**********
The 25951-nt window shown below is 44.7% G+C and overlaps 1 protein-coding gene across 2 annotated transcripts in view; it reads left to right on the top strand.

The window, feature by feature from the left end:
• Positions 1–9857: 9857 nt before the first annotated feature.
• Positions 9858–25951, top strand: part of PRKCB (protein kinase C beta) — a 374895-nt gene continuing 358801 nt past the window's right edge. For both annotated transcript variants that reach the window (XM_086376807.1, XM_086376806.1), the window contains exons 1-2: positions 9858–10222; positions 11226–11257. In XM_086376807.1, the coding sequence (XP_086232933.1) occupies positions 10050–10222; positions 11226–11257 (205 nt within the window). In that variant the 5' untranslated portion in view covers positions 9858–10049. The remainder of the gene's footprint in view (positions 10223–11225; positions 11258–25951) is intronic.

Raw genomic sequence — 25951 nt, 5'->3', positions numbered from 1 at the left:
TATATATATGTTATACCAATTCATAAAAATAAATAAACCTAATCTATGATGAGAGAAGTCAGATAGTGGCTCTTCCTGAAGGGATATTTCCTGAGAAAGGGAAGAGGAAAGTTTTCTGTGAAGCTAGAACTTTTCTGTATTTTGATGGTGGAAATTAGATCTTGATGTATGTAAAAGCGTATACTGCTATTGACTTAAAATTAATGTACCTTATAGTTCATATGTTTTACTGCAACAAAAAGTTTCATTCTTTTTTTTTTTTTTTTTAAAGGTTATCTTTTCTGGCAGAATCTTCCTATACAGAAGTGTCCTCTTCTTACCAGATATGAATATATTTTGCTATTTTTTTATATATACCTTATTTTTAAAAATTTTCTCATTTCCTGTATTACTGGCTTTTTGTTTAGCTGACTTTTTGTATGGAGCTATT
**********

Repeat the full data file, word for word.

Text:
The 25951-nt window shown below is 44.7% G+C and overlaps 1 protein-coding gene across 2 annotated transcripts in view; it reads left to right on the top strand.

The window, feature by feature from the left end:
• Positions 1–9857: 9857 nt before the first annotated feature.
• Positions 9858–25951, top strand: part of PRKCB (protein kinase C beta) — a 374895-nt gene continuing 358801 nt past the window's right edge. For both annotated transcript variants that reach the window (XM_086376807.1, XM_086376806.1), the window contains exons 1-2: positions 9858–10222; positions 11226–11257. In XM_086376807.1, the coding sequence (XP_086232933.1) occupies positions 10050–10222; positions 11226–11257 (205 nt within the window). In that variant the 5' untranslated portion in view covers positions 9858–10049. The remainder of the gene's footprint in view (positions 10223–11225; positions 11258–25951) is intronic.

Raw genomic sequence — 25951 nt, 5'->3', positions numbered from 1 at the left:
TATATATATGTTATACCAATTCATAAAAATAAATAAACCTAATCTATGATGAGAGAAGTCAGATAGTGGCTCTTCCTGAAGGGATATTTCCTGAGAAAGGGAAGAGGAAAGTTTTCTGTGAAGCTAGAACTTTTCTGTATTTTGATGGTGGAAATTAGATCTTGATGTATGTAAAAGCGTATACTGCTATTGACTTAAAATTAATGTACCTTATAGTTCATATGTTTTACTGCAACAAAAAGTTTCATTCTTTTTTTTTTTTTTTTTAAAGGTTATCTTTTCTGGCAGAATCTTCCTATACAGAAGTGTCCTCTTCTTACCAGATATGAATATATTTTGCTATTTTTTTATATATACCTTATTTTTAAAAATTTTCTCATTTCCTGTATTACTGGCTTTTTGTTTAGCTGACTTTTTGTATGGAGCTATT